The 3 Best Wind Stocks to Buy Now: September 2023

Stocks to buy

With the goal of reducing fossil fuels and achieving a cleaner climate, many nations have committed themselves to net zero status. The term refers to the balance between the amount of greenhouse gas (GHG) that’s produced and the amount that’s removed from the atmosphere.

Wind power is a viable solution to achieving this goal. The best wind stocks are the ones that can produce, install, and sell wind power in the volume and scale to meet an exponentially increasing demand. This clean energy presents a perfect opportunity to take advantage of the explosive growth still to come. Let’s explore some of the best wind stocks to buy now.

NextEra Energy (NEE)

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NextEra Energy (NYSE:NEE) is the world’s dominant provider of renewable energy which foresees a rapid rise in wind power. NextEra believes that wind and solar will continue to drop in price, far below any other energy source in the U.S.

With a staggering 119 wind farms currently in operation, NextEra stands out as a leader in harnessing wind energy’s potential. In Texas, NextEra is signing deals to sell energy to steel manufacturers. This move promises decarbonization for an intensely polluting industry. And in Oregon, NEE is investing in wind and solar power plus battery storage, the holy grail of renewable energy. This trifecta assures that NextEra will be able to continually supply clean power to the grid.

Financially, NextEra’s strong position is evident in their most recent earnings report. It showed revenue growth from $5.2 billion to $7.3 billion, more than a 40% expansion year over year (YOY). Their net income fared even better, going from $1.1 billion to $2.6 billion, more than 100% growth YOY.

With NextEra’s continued innovation, wind energy may soon be cheaper than all carbon-based energy sources, making them a wind stock to buy now.

General Electric (GE)

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General Electric (NYSE:GE) is solidifying its position as a key player in the wind power industry.

It recently made investments to manufacture wind turbines in New York. Additionally, GE is rolling out massive 17- and 18-megawatt turbines as well. These larger turbines will be necessary to help nations achieve their net zero climate goals.

Further, General Electric is particularly notable for its global reach in wind energy. For example, it is developing an offshore wind power grid infrastructure in the Netherlands and Germany. Also, GE is pursuing typhoon certification in Japan for permission to build off-shore wind energy.

Financially, General Electric’s steady growth is reflected in their most recent earnings report, showing revenue increase from $14.1 to $16.7 billion YOY. However, the black spot on this report though is that the renewable sector is growing fast but still not profitable. Renewable energy revenue went from $3.1 to $3.8 billion, a growth of over 20%. But renewable energy still lost $359 million in the quarter.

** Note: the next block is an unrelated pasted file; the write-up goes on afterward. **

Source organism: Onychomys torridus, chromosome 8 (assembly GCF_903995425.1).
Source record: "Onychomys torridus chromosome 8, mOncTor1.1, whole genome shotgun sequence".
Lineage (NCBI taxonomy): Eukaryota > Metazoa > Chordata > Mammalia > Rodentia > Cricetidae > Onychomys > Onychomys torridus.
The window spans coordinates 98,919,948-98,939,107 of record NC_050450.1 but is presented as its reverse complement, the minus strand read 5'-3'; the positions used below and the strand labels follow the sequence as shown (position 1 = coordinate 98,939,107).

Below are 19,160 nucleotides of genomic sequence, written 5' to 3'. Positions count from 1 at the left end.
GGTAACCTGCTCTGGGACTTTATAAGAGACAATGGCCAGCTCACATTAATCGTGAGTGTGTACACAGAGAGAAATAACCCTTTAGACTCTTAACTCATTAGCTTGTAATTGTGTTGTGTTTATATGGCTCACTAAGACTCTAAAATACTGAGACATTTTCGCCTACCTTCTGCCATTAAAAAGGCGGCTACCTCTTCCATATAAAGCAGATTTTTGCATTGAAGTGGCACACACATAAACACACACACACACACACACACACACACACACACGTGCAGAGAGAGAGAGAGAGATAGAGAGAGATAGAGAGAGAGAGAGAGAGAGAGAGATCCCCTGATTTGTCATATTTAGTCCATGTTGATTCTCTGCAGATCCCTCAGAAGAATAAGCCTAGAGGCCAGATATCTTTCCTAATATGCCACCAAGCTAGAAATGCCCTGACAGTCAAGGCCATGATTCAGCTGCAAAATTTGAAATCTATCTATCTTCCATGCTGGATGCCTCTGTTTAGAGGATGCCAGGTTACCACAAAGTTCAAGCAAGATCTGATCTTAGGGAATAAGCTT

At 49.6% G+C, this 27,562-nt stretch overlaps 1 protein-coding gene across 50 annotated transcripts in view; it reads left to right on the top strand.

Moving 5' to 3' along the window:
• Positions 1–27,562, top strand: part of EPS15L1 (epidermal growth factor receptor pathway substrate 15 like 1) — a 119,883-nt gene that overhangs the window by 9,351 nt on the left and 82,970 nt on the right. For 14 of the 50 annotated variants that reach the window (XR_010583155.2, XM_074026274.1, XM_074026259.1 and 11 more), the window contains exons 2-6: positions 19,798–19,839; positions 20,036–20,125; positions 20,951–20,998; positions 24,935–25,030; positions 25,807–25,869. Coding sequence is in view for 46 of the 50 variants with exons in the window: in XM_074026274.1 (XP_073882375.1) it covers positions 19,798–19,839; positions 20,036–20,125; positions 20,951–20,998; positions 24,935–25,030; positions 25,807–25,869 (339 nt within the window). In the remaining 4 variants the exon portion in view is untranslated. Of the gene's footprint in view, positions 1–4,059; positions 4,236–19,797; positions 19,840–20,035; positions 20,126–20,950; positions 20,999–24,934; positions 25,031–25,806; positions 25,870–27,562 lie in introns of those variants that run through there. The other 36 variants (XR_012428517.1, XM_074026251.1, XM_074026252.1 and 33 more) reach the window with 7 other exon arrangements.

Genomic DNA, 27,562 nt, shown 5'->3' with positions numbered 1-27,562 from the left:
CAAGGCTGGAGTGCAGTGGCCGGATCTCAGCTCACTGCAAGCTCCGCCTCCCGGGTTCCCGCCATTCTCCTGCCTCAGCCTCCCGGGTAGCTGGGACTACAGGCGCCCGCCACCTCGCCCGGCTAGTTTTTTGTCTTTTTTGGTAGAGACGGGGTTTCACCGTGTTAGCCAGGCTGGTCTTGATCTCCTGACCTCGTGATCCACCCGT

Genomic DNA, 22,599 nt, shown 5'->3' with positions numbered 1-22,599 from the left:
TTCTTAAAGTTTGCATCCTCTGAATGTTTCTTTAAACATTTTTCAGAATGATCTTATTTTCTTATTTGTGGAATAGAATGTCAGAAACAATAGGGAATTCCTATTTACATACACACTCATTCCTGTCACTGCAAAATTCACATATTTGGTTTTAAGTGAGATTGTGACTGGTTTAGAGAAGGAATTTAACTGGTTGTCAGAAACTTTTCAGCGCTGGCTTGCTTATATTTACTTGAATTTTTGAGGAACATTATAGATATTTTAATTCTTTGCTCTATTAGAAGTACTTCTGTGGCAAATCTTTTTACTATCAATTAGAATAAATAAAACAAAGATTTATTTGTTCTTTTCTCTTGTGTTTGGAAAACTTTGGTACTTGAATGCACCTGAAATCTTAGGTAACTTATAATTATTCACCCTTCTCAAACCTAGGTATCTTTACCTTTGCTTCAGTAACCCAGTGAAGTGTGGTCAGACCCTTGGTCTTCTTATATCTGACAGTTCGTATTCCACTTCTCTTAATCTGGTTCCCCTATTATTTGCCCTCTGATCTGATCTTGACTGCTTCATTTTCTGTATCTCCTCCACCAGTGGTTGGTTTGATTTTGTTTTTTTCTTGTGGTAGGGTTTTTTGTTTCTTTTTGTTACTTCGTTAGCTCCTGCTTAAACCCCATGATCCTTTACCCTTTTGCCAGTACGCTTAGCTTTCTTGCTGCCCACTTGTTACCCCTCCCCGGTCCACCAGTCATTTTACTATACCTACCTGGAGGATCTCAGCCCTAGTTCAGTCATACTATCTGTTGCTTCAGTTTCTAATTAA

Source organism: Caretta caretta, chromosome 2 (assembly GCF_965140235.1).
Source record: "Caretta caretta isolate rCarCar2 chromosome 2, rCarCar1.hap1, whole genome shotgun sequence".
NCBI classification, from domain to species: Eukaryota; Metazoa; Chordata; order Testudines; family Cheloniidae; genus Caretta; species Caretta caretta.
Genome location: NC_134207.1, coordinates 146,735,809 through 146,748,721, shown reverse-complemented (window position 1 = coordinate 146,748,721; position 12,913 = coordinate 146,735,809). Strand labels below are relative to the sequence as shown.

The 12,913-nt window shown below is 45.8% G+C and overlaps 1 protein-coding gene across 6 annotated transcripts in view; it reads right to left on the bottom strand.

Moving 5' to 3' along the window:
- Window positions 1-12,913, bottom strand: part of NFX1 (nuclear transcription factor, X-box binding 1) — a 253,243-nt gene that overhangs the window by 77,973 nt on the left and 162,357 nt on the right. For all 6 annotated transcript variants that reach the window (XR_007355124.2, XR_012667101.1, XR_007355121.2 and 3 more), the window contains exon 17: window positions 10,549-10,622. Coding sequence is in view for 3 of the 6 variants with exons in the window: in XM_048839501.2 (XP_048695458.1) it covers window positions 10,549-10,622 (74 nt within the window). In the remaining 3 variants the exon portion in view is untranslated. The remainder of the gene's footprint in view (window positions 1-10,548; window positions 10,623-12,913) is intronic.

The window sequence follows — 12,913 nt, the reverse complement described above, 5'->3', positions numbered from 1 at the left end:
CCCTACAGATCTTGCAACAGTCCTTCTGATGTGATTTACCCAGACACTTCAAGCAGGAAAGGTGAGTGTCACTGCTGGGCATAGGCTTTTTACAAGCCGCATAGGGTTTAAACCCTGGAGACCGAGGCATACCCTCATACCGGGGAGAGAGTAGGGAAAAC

General Electric’s highly diverse portfolio makes it one of the best wind stocks for any investor.

Eneti (NETI)

Source: Blue Planet Studio /

Eneti (NYSE:NETI) specializes in the installation of offshore wind power and the needed infrastructure to support it.

Recently, NETI signed a vessel reservation agreement, valued at $350 thousand per day. And it announced a merger with fellow wind provider Cadeler with the resulting company being traded on both the NYSE and Oslo Stock Exchange (OSE).

In fact, Eneti’s most recent earnings report showed revenue of $38.8 million and GAAP net loss of $49.3 million dollars. Meanwhile Cadeler’s most recent earnings report shows revenue of about $72 million dollars and profit of about $31 million dollars, assuming current exchange rates.

Truthfully, Eneti remains a speculative play, but it has a strong niche in the wind energy market. The installation of wind energy is set to grow enormously in the coming years, and if Eneti and Cadeler can grab just a piece of it, together they’ll be one of the best wind stocks to own.

On the date of publication, John Blankenhorn did not hold (either directly or indirectly) any positions in the securities mentioned in this article. The opinions expressed in this article are those of the writer, subject to the Publishing Guidelines.

John Blankenhorn is a neuroscientist at Emory University. He has significant experience in biochemistry, biotechnology and pharmaceutical research.

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